The increasing diplomatic activity between the United States and Iran, and specifically between Secretary of State John Kerry and Iranian Foreign Minister Mohammad Javad Zarif, has “unsettled” longtime American allies, the Associated Press reported on Wednesday.
The Obama administration has insisted that the nuclear deal that Iran signed with global powers would not, in the AP’s words, “signal a strategic realignment that would forsake longstanding U.S. allies like Israel or the Gulf state Sunni monarchies.” But the Obama administration’s actions towards Iran have led many partner nations to suspect just that.
While the administration has insisted that it would be strict in enforcing non-nuclear sanctions against Iran, it has not done so in practice. At the end of last year, the White House indefinitely delayed imposing of sanctions against Iran for its illicit ballistic missile test in October.
Washington also took no action after an Iranian ship fired rockets near the USS Harry S Truman in the Persian Gulf a few weeks ago.
Kerry has called Zarif at least 11 times this year. Saudi foreign minister twice. Many others only once. https://t.co/DmLA1MGdjH
— Brad Klapper (@bklapperAP) January 13, 2016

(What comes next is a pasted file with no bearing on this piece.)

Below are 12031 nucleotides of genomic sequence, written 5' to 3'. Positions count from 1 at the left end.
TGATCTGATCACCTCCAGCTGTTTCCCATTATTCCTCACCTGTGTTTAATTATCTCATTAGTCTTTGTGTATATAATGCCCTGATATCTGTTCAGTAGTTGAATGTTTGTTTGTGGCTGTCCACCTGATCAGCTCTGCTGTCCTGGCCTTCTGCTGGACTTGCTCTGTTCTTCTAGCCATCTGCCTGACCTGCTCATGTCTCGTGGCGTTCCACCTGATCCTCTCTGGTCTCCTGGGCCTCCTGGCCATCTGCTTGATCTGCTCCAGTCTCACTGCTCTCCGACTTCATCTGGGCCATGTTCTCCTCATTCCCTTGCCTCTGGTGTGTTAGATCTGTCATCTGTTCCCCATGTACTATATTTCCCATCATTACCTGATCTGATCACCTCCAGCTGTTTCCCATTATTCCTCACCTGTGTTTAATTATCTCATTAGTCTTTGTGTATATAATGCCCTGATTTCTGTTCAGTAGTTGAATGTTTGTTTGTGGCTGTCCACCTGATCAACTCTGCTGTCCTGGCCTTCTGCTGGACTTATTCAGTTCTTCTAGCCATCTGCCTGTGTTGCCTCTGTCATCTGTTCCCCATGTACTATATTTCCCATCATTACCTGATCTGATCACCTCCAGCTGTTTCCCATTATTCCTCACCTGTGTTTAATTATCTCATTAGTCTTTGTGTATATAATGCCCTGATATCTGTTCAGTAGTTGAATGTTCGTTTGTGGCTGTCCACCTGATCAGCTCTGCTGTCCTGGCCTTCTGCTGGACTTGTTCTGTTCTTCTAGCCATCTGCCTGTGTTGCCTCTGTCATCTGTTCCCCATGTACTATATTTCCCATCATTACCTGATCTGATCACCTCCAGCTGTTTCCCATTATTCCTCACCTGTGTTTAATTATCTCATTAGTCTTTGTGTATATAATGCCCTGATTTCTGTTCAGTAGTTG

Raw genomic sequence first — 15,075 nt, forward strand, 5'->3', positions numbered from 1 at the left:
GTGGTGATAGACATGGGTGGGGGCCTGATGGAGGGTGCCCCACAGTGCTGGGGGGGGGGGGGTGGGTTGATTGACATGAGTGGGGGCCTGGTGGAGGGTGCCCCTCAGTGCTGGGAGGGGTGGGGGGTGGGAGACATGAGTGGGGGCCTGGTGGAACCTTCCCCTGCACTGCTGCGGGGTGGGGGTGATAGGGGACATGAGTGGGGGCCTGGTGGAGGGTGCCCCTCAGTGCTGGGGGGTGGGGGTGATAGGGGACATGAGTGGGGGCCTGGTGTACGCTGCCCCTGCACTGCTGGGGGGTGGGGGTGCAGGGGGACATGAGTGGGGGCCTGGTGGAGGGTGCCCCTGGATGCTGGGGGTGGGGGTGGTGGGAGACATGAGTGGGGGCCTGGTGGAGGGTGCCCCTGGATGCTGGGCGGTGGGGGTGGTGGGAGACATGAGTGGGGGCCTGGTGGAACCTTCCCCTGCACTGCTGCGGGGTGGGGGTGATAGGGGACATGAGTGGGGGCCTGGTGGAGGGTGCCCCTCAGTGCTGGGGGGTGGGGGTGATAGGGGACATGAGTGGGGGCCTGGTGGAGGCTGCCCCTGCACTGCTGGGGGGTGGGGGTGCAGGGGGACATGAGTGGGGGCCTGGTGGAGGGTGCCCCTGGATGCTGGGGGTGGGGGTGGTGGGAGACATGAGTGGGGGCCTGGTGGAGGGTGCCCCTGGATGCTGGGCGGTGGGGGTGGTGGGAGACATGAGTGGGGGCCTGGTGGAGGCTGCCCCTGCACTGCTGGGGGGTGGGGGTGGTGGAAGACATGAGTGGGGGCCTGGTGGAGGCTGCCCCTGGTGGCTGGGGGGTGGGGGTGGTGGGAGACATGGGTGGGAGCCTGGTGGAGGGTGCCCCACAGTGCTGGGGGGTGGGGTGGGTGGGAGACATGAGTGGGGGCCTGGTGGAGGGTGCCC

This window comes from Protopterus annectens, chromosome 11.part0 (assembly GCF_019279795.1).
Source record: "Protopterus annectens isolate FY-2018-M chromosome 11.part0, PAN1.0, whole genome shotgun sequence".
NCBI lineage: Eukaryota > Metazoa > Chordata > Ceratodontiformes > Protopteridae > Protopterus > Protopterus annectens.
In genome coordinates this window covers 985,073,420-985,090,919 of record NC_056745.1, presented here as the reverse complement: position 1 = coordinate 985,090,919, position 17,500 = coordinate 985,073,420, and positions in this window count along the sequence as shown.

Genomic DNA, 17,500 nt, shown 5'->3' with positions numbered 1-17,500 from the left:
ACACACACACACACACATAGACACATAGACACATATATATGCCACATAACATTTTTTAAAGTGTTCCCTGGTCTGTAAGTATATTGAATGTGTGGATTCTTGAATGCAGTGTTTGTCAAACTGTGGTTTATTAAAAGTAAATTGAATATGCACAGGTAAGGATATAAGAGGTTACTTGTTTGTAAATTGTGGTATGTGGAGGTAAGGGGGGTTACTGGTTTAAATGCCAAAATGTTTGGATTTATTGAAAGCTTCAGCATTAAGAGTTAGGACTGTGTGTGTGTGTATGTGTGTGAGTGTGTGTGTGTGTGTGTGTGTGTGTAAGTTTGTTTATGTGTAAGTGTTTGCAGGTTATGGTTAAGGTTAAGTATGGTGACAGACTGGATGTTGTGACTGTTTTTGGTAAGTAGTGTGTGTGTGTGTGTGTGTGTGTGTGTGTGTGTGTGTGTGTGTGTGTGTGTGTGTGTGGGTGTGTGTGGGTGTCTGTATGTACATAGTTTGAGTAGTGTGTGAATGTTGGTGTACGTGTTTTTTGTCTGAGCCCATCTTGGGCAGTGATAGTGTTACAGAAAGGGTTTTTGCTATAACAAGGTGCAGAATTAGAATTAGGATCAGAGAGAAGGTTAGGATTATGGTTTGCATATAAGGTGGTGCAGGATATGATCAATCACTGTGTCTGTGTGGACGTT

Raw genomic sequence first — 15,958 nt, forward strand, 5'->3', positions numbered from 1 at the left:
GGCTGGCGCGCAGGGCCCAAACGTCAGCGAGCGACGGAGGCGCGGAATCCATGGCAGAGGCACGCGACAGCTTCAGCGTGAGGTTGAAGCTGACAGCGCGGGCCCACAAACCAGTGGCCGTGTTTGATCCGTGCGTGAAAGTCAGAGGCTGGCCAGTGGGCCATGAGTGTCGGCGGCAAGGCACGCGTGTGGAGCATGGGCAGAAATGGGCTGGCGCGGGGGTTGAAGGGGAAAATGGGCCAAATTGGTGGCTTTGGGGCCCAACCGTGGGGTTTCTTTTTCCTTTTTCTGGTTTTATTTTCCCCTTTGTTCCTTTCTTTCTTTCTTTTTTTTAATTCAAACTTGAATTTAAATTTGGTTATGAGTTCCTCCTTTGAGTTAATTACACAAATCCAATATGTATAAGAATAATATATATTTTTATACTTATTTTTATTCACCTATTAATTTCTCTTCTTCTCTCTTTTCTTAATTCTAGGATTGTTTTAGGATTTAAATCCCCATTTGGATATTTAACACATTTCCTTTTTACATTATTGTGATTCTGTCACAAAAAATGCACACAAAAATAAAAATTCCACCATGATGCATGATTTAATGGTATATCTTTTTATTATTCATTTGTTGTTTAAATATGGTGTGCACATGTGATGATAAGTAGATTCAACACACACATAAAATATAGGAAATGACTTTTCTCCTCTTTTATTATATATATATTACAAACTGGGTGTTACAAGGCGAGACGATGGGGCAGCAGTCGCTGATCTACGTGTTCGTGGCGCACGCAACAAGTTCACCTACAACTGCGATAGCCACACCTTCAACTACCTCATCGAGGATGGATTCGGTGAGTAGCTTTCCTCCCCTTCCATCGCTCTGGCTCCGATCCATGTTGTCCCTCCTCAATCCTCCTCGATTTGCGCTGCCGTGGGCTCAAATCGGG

The AP report also noted that Republicans are increasingly uncomfortable with the warming ties, as they believe it means that deal is “preventing Obama from dealing assertively with Iran, because he is more concerned with protecting his signature foreign policy achievement.”
Josh Rogin and Eli Lake of Bloomberg View reported Tuesday that many respected foreign policy insiders have made similar observations. Aaron David Miller, a former high-ranking State Department official, told Rogin and Lake that the White House “is going to remain hostage from now until they leave office to the games the Iranians play and to Iranian behavior that falls outside the four corners of the [nuclear] agreement.” James Jeffrey, President Barack Obama’s ambassador to Iraq from 2010-2012, told them that Iran is convinced that the Obama administration is so committed to maintaining the nuclear that it can act aggressively with impunity. Rogin and Lake described the administration’s non-reactions to Iranian provocations as “becoming the norm in the U.S.-Iran relationship in the wake of the Iran deal, even as Iran escalates tensions with the U.S. and its allies.”
Rogin and Lake also recently reported the growing concern regional allies have over the marked American tilt towards Iran.
The observation that the White House’s growing ties to Iran were inhibiting its ability to counter Iran’s destabilizing behavior was noted by Washington Post deputy editorial page editor Jackson Diehl last July, shortly after the nuclear deal was announced.
[Obama] has starved Syrian rebel forces of the arms and training they seek to defeat Iran’s closest ally. He declined to speak up for Iran’s domestic opposition even when it staged a street rebellion against the regime in 2009. He has never attempted to secure Iranian compliance with human rights norms, as did Cold War treaties with the Soviet Union. At his news conference last Wednesday, he coldly described the possibility of a strengthened Hezbollah, Iran’s proxy army in Syria and Lebanon, as an acceptable tradeoff for the nuclear deal.
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